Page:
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Beyond the walls

An unseen battle rages behind world events—in Nehemiah’s time and ours

Beyond the walls

<em>The Rebuilding of the Temple</em> by Gustave Doré (Gustave Dore/AKG-Images/Newscom)

What believers know that unbelievers don’t is that there is an unseen spiritual battle behind all activity under heaven. On July 30, 1588, a shift of wind forced the ships of the Spanish Armada northward and changed the tide of war to England’s favor. The Sabeans’ raid of Job’s herds was more than a case of wanton sheep-stealing by Yemen’s rapacious ancestors. Daniel’s book draws back the curtain on demonic armies opposing God’s purposes in specific localities on earth (10:10-21).

The books of Ezra and Nehemiah concern the rebuilding of the Temple and the toppled walls of Jerusalem, respectively, by returnees from Persian exile in the 5th century B.C. But it was God’s project, not man’s, so we should not be surprised that all the forces of hell arrayed themselves against it. What follows is the CliffsNotes version. Note the twists and turns, the poisoned arrows from left field—and the strangely familiar resonance to our present American political season.

When the Temple foundation is laid, hell’s opening salvo is discouragement among the old men who remember nostalgically the surpassing glory of Solomon’s Temple (Ezra 3:11-12). Non-Israelite neighbors pretending to be friends offer to help, but it’s a trap (4:1-3). Unsuccessful with feigned encouragement, they turn to discouragement (4:4); they also hire counselors against the Jews (4:5). Next they pen a letter of accusation to the Persian king, full of lies and flattery (4:6-16), to persuade Artaxerxes that Jews make bad citizens (4:12) and do not pay taxes (4:13). With these ploys, evil men manage to stymie work on the Temple (4:21-24).

It was God’s project, not man’s, so we should not be surprised that all the forces of hell arrayed themselves against it.

A few hardy Israelites take up the trowel and sword again, and resistance predictably resumes too. A legal challenge to the Jews by their adversaries backfires when the former present their case and a new king, Darius, checks the records and agrees with them (Ezra 5). The Temple is finally completed (6:14). There is a dedication ceremony amid much celebration, and it seems like all’s well that ends well, when suddenly it is discovered that there has been marital unfaithfulness in the Israelite camp (Ezra 10). The problem is swiftly and courageously dealt with, with significant prayer and fasting, and so ends the book of Ezra.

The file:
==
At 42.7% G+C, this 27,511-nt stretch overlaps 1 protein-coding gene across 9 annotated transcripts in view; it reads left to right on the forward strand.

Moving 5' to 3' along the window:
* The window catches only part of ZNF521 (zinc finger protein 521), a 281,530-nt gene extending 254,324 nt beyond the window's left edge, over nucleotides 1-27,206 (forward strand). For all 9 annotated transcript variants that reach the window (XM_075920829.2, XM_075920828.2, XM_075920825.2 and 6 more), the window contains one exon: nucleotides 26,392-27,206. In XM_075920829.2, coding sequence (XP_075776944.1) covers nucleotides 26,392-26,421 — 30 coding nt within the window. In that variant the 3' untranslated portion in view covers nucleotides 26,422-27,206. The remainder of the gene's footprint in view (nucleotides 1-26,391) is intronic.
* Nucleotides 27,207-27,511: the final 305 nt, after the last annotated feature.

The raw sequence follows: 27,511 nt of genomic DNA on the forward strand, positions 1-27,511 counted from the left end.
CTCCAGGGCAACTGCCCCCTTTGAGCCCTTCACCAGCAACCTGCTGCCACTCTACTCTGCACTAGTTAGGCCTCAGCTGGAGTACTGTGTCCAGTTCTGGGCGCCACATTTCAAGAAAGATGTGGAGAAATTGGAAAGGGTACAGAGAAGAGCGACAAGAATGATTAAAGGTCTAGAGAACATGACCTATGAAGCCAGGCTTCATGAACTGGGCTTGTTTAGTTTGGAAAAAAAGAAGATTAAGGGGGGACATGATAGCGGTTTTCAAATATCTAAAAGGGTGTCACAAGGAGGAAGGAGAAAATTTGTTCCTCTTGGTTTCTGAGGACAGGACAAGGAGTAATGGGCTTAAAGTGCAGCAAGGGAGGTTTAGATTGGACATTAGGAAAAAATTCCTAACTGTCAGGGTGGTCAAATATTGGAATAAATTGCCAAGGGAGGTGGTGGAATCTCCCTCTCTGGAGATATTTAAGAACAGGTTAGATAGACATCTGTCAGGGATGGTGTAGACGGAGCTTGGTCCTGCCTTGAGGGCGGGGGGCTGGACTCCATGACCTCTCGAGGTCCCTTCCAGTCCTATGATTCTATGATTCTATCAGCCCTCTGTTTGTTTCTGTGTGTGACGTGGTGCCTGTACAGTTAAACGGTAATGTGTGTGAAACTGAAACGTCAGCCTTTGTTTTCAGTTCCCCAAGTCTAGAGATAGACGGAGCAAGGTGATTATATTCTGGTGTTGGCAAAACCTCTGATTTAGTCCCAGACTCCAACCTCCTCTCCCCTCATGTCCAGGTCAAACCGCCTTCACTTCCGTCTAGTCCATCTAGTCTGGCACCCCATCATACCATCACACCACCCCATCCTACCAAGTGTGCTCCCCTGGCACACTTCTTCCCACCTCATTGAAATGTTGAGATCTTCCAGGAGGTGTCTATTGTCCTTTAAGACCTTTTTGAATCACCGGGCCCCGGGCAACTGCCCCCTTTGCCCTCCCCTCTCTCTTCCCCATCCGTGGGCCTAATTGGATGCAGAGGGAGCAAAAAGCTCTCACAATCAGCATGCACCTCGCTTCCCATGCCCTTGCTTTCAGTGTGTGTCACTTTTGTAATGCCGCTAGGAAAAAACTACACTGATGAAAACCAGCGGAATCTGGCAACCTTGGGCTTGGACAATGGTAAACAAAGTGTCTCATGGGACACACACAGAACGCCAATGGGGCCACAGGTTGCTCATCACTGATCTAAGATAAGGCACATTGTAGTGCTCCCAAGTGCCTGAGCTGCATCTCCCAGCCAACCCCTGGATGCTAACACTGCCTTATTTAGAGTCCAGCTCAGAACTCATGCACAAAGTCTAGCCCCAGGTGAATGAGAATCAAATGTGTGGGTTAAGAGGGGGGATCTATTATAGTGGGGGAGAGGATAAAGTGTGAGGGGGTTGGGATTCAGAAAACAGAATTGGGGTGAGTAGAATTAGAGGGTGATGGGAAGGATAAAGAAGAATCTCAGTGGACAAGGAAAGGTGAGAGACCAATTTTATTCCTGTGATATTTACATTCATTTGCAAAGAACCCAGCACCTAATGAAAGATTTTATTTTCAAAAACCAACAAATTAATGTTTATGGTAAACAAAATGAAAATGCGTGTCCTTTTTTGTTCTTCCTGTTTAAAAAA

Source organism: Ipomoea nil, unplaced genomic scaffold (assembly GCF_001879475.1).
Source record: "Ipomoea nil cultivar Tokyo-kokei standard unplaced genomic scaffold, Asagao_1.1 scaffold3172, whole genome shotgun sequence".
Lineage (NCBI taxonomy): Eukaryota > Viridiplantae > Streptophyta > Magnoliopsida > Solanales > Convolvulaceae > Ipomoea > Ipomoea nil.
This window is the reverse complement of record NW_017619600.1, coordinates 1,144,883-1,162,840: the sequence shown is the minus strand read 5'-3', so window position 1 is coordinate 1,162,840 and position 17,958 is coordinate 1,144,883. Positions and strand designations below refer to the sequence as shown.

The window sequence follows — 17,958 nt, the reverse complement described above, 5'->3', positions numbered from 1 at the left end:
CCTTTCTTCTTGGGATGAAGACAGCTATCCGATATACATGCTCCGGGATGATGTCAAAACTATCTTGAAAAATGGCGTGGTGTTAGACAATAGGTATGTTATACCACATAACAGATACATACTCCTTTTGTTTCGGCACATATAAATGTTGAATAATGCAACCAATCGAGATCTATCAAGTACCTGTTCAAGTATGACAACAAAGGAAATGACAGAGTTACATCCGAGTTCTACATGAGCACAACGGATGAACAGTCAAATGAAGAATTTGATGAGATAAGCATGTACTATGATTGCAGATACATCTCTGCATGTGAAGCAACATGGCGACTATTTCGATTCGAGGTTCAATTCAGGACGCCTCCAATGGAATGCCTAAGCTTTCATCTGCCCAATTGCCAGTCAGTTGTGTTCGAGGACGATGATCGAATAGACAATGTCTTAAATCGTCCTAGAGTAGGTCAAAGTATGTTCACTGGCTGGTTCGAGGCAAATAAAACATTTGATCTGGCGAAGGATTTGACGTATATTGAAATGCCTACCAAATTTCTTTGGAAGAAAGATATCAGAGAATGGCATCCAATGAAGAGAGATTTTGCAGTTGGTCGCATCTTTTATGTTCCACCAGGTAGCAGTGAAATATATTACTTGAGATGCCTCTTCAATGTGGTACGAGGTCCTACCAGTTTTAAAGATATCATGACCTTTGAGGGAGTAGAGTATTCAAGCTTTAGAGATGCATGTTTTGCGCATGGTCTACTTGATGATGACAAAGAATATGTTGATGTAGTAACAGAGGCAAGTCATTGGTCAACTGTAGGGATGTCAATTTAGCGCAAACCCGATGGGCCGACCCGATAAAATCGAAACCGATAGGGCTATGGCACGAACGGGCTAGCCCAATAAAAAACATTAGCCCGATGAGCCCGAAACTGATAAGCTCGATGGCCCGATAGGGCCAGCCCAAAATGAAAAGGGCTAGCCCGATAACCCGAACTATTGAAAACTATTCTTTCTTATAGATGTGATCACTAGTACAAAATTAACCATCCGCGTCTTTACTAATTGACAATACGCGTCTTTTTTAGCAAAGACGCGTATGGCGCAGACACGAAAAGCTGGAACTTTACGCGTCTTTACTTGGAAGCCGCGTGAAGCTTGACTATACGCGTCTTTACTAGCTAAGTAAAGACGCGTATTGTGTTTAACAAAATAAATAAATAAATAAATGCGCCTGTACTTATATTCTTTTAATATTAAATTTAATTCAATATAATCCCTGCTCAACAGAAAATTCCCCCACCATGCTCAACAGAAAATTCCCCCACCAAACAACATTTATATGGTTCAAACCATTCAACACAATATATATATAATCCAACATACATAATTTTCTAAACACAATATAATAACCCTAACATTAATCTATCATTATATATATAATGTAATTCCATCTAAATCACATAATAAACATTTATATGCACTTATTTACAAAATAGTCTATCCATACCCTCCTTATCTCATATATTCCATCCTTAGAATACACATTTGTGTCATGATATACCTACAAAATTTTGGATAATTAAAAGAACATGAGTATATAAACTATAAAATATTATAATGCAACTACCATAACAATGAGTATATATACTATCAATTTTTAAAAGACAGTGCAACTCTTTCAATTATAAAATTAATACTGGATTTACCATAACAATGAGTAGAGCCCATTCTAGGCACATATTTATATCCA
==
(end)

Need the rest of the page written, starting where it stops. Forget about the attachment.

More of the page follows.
But we are not out of the woods yet. With the new project of rebuilding the walls of Jerusalem comes a resurgence of opposition set on fire by hell. The new villains are led by locals named Sanballat the Horonite and Tobiah the Ammonite (good villain names). Not taking Nehemiah’s work crew particularly seriously at first, they content themselves to stand by the building site filing their nails while tossing off light mockery: “Yes, what they are building—if a fox goes up on it he will break down their stone wall!” (Nehemiah 4:3).

When the work proceeds apace and it isn’t funny anymore, laughter turns to threats (4:7). As in the days of Ezra’s oversight, the response is more prayer and hard work (4:9). The next problem is physical burnout and more demoralization at the daunting dimensions of the job (4:10). Nehemiah delivers a rousing pep talk, with reminders of the greatness of God and of the mission (4:14).  

Internal corruption, of all things, is the next speed bump. An economic crisis has resulted in the mortgaging of property for food, and a system of borrowers and lenders and usurious interest rates. Who knew? And angry governor Nehemiah rebukes the guilty who, to their credit, cease their exploitation (5:1-19). The Sanballat gang tries to reinvent themselves as good guys (6:1-3), and when Nehemiah sees right through it, revert to intimidation. The wall is at last completed, but crafty enemies have been busy working another angle, cozying up to the more gullible types behind Nehemiah’s back (6:17-19). There is a season of national repentance and rededication, followed by the anticlimactic discovery of scattered pockets of moral compromise (Chapters 9-13). The book ends strangely inconclusively.

If this present American presidential campaign has been the most unpredictable and crazy season you have ever seen—lies, libel, slander, dirty tricks, curveballs, improbable twists—you must consider that we are not dealing with flesh and blood but with rulers and authorities in unseen places. May the sons of light gird their loins for the fight.

Email aseupeterson@wng.org